Looking after the intellectual property

August 15 2014

“The issue of branding and marketing fruit has increased greatly in recent years as some of our horticultural industries have developed. As an example, the apple industry has come a long way in the last 20 years or so when the bulk of our apple exports were made up of two or three varieties, sold through one marketer (the old ENZA) and pretty much under one brand. The number and variety of apples now available, both in New Zealand and exported, has increased dramatically as are the countries into which those apples are now exported.”

Branding and marketing is all about control of the intellectual property and how that intellectual property is used. There are often different parties who have an interest in the intellectual property of a particular idea or item.

Using the apple example above, typically, the owner of the plant variety rights might sub-licence those rights to another person or entity who will bring the apples to market. That person might have trademarked a name and/or logo under which the apples are to be marketed and will want to ensure that their rights to do that are protected, so that they can maximise the revenue stream from their marketing.

  • Therefore the contractual arrangements around the various aspects of intellectual property that go into introducing new varieties, propagating and ultimately selling the apples become critical. This is particularly so, as the fruit will almost certainly be propagated and grown on a number of different orchards, and these orchards may be leased by the fruit company doing the marketing and selling of the apples, or the apples may be grown by orchard owners who enter into contracts or licences with the owner of the brand. A number of factors need to be taken into account in these contractual arrangements. These arrangements will include:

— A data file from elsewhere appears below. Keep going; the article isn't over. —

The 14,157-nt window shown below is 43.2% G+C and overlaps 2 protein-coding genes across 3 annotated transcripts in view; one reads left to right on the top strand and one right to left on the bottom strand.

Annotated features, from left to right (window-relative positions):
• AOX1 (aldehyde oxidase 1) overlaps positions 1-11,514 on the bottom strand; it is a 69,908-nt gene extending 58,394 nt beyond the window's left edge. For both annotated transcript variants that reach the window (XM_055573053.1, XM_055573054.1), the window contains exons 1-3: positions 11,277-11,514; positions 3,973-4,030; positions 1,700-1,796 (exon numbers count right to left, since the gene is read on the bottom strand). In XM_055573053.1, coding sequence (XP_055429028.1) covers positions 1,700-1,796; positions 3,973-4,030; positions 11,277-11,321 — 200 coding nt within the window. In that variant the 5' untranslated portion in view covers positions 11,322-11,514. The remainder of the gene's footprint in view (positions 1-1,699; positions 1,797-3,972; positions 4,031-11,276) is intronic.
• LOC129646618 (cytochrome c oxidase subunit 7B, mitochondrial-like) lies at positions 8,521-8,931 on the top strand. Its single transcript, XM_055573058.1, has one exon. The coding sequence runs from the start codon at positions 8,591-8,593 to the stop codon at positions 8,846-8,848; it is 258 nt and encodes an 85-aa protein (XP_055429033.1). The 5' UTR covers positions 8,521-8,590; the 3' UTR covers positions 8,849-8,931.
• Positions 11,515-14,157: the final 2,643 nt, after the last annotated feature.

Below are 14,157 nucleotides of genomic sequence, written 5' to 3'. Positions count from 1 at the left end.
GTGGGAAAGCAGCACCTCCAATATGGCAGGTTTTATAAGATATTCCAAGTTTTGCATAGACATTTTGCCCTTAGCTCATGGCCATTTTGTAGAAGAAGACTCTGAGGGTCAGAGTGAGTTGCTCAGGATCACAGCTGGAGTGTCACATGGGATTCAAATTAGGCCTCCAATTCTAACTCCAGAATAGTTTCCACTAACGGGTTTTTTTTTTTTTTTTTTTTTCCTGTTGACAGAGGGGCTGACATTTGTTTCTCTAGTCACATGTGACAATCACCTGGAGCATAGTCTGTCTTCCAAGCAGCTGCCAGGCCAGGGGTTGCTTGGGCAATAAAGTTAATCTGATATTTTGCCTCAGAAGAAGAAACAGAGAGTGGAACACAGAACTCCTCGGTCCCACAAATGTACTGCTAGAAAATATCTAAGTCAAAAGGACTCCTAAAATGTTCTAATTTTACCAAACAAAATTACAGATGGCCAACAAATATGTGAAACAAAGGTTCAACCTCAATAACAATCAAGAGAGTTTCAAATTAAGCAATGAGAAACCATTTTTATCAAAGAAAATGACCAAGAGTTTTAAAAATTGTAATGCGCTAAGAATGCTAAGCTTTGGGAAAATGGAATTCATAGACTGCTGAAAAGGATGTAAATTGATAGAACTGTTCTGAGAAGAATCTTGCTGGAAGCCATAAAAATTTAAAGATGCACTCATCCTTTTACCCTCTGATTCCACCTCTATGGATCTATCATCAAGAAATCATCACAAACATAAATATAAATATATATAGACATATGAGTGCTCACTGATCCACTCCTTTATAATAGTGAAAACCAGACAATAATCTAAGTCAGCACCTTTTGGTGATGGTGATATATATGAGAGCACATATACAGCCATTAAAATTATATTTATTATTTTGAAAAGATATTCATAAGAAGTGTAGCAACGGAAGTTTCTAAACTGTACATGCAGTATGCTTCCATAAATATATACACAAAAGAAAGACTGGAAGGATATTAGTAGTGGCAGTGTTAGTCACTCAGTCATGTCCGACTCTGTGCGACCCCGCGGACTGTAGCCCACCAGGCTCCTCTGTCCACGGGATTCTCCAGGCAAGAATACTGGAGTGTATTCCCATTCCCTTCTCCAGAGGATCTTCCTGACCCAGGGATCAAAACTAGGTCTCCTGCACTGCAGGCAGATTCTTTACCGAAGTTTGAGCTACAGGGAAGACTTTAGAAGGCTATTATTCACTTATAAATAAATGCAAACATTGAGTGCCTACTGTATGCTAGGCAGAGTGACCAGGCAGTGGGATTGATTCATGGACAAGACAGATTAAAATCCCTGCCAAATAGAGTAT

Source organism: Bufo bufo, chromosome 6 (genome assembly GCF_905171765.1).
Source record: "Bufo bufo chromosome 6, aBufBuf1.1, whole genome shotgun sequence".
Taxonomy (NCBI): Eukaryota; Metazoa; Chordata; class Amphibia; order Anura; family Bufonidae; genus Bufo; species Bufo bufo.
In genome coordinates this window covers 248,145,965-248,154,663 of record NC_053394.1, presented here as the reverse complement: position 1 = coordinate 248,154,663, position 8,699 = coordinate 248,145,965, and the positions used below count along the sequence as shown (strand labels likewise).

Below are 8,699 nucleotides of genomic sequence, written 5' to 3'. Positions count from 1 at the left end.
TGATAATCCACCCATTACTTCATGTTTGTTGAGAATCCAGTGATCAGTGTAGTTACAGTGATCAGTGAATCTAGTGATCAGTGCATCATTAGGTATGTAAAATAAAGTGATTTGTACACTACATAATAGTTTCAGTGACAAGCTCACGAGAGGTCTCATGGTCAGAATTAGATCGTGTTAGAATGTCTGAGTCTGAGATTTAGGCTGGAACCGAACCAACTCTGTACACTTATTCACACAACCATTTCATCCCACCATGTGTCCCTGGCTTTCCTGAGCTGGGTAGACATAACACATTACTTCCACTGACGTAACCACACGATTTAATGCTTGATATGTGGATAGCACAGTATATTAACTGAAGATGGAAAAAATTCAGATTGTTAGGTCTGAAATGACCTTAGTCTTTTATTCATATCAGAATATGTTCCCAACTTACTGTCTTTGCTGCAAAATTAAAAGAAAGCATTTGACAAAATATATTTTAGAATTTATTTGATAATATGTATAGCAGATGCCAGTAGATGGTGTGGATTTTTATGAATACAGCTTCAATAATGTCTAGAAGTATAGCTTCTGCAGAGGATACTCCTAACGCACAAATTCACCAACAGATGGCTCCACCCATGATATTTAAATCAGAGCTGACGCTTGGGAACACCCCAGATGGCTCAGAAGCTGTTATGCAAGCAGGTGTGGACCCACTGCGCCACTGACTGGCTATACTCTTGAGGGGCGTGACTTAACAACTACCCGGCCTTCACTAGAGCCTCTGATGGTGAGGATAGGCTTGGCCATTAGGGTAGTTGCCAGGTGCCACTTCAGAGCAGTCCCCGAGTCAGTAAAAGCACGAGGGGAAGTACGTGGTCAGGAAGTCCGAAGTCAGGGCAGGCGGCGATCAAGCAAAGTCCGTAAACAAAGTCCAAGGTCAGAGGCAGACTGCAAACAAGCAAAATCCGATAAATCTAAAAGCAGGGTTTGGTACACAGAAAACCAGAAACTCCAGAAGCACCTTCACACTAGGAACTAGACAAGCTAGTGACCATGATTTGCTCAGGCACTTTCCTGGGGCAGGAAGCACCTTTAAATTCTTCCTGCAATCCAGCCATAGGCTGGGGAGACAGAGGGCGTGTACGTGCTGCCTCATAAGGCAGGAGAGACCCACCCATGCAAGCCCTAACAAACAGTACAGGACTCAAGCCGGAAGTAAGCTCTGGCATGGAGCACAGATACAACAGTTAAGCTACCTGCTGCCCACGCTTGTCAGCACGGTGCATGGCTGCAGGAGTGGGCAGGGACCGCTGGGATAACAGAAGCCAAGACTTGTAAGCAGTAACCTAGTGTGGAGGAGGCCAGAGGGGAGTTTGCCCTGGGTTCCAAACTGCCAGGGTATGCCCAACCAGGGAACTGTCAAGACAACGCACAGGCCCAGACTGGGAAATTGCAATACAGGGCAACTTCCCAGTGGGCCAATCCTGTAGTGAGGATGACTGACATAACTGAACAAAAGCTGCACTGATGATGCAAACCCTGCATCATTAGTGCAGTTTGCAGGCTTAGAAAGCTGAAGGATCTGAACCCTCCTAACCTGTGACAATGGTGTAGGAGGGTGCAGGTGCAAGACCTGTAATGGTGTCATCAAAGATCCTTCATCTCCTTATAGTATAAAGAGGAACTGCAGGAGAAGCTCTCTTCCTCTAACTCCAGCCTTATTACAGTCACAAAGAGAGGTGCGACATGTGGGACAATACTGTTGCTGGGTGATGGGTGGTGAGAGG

• An acknowledgement of the respective ownership/licensed rights to the intellectual property and the fruit (and any improvements or developments to the fruit)
  • Provision for the payment of royalties
  • A measure of control over the horticultural practices involved in propagating and growing the fruit prior to picking to ensure that standards are maintained
  • Control over the packing process, and
  • In the lease situation, dealing with ownership of the trees and the fruit produced from those trees, and the ability of the tenant to remove the trees at the end of the term.
  • The different entities that will be involved in this contractual scenario might include:
  • The owner of the Plant Variety Rights – the developer of the fruit
  • The nursery that propagates the plant material
  • The landowner who may not be the grower
  • The grower/packhouse
  • The owner of the brand – the marketer
  • The exporter, and
  • The overseas agent or distributor.

Ensuring your intellectual property rights are protected is crucial. Working out your priorities and working with your professional advisers will help ensure the best results for your crop.

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